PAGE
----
Mittwoch, August 13, 2008

History Sometimes Does Have Surprises...

In today's FAZ (link here, behind a paywall...) there is a fascinating article that I simply don't have time to completely cover here.

But let me cover it briefly...

Written by Dr. Hans Rühle and Michael Rühle (Hans was a Minister Director in the German Defense Department, Michael runs the Planning Division of the Political Directorate of NATO in Bruxelles), it documents, using ex-Warsaw Pact documents, the true strategy of the Warsaw Pact during the Cold War.

For those too young or not really interested, the "true" intents of the Soviets during this time period were hotly debated back then: Soviet apologists and their ilk argued that the Soviets were merely reacting to the West, while those in the West who claimed that the Soviets didn't merely have concrete war plans, but were planning massed nuclear attacks as part of their military strategy were branded "war-mongers" and "sensationalists" by the left-wing press in Germany (which, of course, is almost all of the press).

What do the Rühles find out?

Again: this is based on actual documents, clear and unambiguous: their conclusions are based on the training documents of the East German Army (their tactical and strategic documents were shredded when that government collapsed), coupled with recently released tactical and strategic documents of the Czech regime under the Warsaw Pact. This is history unveiled, and we're now dealing with facts, rather than with speculation.

The answer is simple: the Soviets, until the 1990s, planned a nuclear first strike.

Let's look at the war planning in 1964: 131 targets alone in Germany, with 41 military targets along the Czech border and the line Würzurg, Erlangen, Regensburg and Landshut, another 90 for the US 7 Corps and its tactical nuclear weapons. At least 100 more to attack the strategic and operative reserves of NATO in order to force NATO to surrender. The nuclear first-strike was aimed at preventing a concerted NATO reaction to an attack by the Warsaw Pact, and the rates of advance planned for the Warsaw Pact forces were only sustainable in the absence of concerted reactions by NATO: by the 7th or 8th day, the Rhine was to have been crossed, and by the thth day the area Langres-Besancon was to be reached, with Lyons due to fall on the 9th day.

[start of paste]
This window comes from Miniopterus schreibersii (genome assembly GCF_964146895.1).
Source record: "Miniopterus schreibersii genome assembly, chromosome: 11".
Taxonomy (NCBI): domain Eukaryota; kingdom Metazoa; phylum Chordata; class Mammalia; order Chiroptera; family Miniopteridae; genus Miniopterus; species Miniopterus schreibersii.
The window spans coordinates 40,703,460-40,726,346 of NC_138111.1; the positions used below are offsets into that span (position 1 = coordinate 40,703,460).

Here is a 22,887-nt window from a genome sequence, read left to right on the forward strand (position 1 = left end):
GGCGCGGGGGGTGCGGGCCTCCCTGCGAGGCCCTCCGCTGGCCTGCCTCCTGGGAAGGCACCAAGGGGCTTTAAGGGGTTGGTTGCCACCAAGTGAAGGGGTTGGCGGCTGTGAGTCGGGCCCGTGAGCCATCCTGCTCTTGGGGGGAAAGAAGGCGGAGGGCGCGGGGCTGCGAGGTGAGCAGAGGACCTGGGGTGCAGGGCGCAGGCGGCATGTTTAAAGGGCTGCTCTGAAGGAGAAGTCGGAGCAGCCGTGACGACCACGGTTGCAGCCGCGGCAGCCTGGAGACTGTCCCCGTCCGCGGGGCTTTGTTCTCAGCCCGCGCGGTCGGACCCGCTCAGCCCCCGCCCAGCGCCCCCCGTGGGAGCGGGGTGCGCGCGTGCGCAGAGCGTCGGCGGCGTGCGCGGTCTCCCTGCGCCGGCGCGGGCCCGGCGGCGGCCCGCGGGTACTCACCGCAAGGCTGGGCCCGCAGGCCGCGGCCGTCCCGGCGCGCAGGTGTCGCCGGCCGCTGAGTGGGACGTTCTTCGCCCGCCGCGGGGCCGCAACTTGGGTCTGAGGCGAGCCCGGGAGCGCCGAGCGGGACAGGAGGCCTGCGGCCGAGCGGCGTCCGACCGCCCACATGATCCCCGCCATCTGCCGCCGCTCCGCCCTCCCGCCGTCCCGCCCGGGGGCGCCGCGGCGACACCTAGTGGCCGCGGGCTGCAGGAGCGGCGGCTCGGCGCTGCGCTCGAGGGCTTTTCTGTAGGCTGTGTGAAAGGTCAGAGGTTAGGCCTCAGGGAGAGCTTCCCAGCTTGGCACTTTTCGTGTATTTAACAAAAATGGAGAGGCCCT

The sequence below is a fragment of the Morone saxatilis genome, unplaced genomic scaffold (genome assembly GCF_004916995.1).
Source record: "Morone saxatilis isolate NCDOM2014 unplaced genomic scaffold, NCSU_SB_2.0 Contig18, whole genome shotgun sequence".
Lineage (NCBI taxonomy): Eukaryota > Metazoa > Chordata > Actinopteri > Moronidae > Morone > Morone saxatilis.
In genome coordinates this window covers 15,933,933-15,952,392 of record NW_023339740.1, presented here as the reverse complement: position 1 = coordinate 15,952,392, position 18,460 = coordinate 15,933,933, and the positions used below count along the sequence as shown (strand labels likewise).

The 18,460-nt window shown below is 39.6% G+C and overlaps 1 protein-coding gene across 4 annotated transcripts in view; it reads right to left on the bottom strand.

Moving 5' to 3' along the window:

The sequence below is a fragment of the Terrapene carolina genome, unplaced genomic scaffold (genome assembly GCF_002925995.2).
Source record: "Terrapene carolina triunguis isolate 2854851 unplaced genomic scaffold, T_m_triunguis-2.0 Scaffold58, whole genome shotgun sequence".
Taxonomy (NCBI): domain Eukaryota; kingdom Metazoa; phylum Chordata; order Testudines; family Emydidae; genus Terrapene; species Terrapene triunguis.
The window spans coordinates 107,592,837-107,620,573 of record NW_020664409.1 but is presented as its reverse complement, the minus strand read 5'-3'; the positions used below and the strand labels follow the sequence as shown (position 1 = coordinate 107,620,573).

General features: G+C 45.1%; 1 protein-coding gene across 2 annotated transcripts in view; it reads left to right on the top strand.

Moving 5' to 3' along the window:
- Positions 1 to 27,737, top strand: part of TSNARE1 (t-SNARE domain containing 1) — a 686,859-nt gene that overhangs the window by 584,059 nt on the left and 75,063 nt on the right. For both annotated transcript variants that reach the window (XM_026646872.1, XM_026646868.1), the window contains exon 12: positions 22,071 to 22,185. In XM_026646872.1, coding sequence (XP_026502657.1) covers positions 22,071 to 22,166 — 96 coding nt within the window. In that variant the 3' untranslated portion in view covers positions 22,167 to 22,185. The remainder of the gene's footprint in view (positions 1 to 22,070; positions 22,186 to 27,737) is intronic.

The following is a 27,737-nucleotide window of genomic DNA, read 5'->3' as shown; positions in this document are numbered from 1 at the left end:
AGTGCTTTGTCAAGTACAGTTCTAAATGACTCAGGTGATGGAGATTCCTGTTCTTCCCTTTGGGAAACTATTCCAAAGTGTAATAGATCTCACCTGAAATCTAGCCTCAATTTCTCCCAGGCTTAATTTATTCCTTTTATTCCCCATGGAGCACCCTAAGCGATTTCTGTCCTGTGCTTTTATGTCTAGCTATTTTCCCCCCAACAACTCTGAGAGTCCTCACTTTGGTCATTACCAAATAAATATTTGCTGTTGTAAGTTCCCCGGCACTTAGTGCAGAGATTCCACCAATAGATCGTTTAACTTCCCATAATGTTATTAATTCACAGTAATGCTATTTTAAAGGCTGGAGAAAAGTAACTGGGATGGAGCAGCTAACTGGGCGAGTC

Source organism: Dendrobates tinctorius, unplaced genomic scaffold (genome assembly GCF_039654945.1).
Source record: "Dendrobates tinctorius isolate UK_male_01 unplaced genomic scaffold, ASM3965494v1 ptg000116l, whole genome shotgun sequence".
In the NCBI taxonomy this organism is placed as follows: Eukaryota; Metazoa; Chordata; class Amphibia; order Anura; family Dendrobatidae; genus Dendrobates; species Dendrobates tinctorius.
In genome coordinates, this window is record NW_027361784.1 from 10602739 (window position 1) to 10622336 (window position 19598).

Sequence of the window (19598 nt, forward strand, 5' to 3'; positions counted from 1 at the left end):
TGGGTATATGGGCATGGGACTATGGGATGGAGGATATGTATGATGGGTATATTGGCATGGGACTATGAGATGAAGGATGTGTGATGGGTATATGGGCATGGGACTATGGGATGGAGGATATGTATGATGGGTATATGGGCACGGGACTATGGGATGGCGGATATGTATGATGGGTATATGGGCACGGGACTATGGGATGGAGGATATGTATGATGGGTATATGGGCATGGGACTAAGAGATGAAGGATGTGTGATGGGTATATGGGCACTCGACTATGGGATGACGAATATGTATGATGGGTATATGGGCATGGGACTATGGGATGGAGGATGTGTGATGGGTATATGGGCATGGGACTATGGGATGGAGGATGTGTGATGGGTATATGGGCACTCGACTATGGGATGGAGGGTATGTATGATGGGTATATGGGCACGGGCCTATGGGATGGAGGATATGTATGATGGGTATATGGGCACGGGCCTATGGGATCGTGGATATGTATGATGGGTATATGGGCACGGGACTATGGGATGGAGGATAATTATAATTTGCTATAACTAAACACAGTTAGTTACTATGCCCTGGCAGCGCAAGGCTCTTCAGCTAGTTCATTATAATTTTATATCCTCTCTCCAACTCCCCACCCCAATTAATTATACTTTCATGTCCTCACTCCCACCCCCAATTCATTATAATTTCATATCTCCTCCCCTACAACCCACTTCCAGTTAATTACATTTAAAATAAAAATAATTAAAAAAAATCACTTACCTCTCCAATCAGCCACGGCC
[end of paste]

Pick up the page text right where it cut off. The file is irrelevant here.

This was the plan for the "Attack Group Bavaria": the three Attack Groups in Northern Germany had similar, but currently unknown plans. However, what is interesting is that Austria was to be occupied - despite their neutrality - and the cities of Vienna, Münich, Verona and Vincenza were to have been destroyed by nuclear weapons.

Now, if you cross-reference the training documents, the Rühles come up with what those three northern Attack Groups would have used: 62 nuclear weapons in Schleswig-Holstein, 115 in Ost-Niedersachsen and 175 nuclear weapons in Nordkassel (the infamous "Kasseler Gap" area that would have been the first major battleground of the war.

These last numbers are from exercises held during the 1980s.

But wait: the first numbers are from 1964: does that mean that the planning and training in the 1980s hadn't changed?

No, it hadn't. The Warsaw Pact and the Soviets had planned and were planning a first-strike nuclear-based war against Europe.

The operative planning documents support this: the first troops to go into nuclear strike zones were Polish and Czech. And they were not thrilled about it.

To repeat: these were the operative plans of the Warsaw Pact to attack NATO. These weren't war games, these weren't theoretical war games, but rather the actual operative plans of the Warsaw Pact.